The Washingtons' Relentless Pursuit of Their Runaway Slave, Ona Judge

A benefit for all Music Hall members, Book Club meets on the second Monday of the month in the lounge at Portwalk Place from 6-7:30pm. Evenings include time for socializing followed by a moderated discussion. This month’s title is Never Caught: The Washingtons’ Relentless Pursuit of Their Runaway Slave, Ona Judge by Erica Armstrong Dunbar.

A limited supply of the books are available for sale at The Black Heritage Trail located at 222 Court Street in Portsmouth. For more information, please visit BHTNH’s website.

About the Book:

When George Washington was elected president, he reluctantly left his beloved Mount Vernon to serve in Philadelphia, the temporary seat of the nation’s capital. In setting up his household he took Tobias Lear, his celebrated secretary and eight slaves, including Ona Judge, about whom little has been written. As he grew accustomed to Northern ways, there was one change he couldn’t get his arms around: Pennsylvania law required enslaved people be set free after six months of residency in the state. Rather than comply, Washington decided to circumvent the law. Every six months he sent the slaves back down south just as the clock was about to expire.

Though Ona Judge lived a life of relative comfort, the few pleasantries she was afforded were nothing compared to freedom, a glimpse of which she encountered first-hand in Philadelphia. So, when the opportunity presented itself, Judge left everything she knew to escape to New England. Yet freedom would not come without its costs.

At just twenty-two-years-old, Ona became the subject of an intense manhunt led by George Washington, who used his political and personal contacts to recapture his property.

With impeccable research, historian Erica Armstrong Dunbar weaves a powerful tale and offers fascinating new scholarship on how one young woman risked it all to gain freedom from the famous founding father.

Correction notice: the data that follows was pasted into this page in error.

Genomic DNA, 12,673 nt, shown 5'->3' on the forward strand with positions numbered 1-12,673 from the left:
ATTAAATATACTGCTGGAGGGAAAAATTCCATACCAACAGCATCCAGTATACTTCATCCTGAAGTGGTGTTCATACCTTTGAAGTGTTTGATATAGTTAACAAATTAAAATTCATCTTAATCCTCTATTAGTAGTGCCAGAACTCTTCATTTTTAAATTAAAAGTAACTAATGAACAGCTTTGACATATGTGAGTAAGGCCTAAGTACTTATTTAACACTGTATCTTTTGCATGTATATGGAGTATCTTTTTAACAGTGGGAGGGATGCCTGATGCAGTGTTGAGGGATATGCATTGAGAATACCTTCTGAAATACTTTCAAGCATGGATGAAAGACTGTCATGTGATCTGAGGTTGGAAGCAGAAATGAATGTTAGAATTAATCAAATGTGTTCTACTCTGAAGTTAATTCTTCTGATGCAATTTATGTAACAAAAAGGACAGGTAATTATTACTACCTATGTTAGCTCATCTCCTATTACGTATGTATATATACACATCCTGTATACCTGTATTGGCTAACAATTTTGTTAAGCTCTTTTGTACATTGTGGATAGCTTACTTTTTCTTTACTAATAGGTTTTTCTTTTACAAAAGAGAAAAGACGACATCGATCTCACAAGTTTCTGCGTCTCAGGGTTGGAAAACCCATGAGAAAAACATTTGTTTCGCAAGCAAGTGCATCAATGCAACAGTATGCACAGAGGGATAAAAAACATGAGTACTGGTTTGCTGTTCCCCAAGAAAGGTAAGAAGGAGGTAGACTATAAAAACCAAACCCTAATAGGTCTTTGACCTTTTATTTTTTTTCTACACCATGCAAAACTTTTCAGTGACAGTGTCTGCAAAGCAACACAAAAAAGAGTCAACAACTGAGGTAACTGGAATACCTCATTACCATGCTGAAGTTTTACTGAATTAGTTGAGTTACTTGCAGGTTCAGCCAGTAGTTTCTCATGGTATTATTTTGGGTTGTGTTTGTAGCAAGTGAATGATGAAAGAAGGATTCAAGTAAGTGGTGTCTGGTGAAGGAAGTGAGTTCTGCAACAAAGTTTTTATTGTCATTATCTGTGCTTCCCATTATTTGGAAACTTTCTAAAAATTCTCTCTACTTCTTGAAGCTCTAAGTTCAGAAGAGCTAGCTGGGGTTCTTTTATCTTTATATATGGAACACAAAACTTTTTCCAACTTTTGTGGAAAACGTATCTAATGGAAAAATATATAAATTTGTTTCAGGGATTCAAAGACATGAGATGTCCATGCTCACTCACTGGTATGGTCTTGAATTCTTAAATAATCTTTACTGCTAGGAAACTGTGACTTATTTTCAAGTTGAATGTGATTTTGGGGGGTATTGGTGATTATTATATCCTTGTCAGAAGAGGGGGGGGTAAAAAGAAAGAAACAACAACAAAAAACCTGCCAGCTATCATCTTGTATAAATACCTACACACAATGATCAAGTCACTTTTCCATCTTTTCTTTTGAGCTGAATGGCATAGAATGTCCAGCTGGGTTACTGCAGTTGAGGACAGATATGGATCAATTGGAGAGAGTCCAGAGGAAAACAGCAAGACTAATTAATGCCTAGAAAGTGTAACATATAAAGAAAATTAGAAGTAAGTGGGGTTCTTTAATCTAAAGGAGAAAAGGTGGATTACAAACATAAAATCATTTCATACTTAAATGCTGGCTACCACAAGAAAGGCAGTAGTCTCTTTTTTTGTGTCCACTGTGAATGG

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About Our Moderators:

Senator David Watters has served six terms in the New Hampshire Senate, working on various committees, including Education, Energy and Natural Resources, Transportation, Capital Budget, and Executive Departments and Administration. As a professor at the University of New Hampshire for 39 years, David taught courses on New Hampshire and New England literature, history, and culture, and he was the Director of the Center for New England Culture. A founding member of the Black Heritage Trail of New Hampshire, David was project humanist for the feature-length film, Shadows Fall North, wrote and narrated the Concord Black Heritage Tour film, and was featured in New Hampshire Public Radio’s film series on New Hampshire Black History. He has served on the boards of the New Hampshire Historical Society, New Hampshire Humanities, Dover Adult Learning Center, The Robert Frost Farm Homestead, and Pontine Movement Theatre. David is a long term member of The Music Hall, resides in Dover with his wife, Jan and enjoys getting outdoors to run and ski, or going down cellar to his shop to do woodworking, particularly making Shaker oval boxes. 

JerriAnne Boggis is the Executive Director of the Black Heritage Trail of New Hampshire, the founder and director of The Harriet Wilson Project; and the previous Director of Diversity Programs & Community Outreach at the University of New Hampshire. In 2015 JerriAnne was named “one of 25 Extraordinary Women of Southern New Hampshire” by the Nashua Telegraph and by the New Hampshire Humanities Council as one of the 40 most influential New Hampshirites who have vastly enriched human understanding. In 2020 she was named “one of ten New Hampshire Women of the Century” by USA Today Network for the 100th anniversary of the 19th Amendment. She currently serves on several state boards including the New Hampshire Charitable Foundation and New Hampshire Listens.


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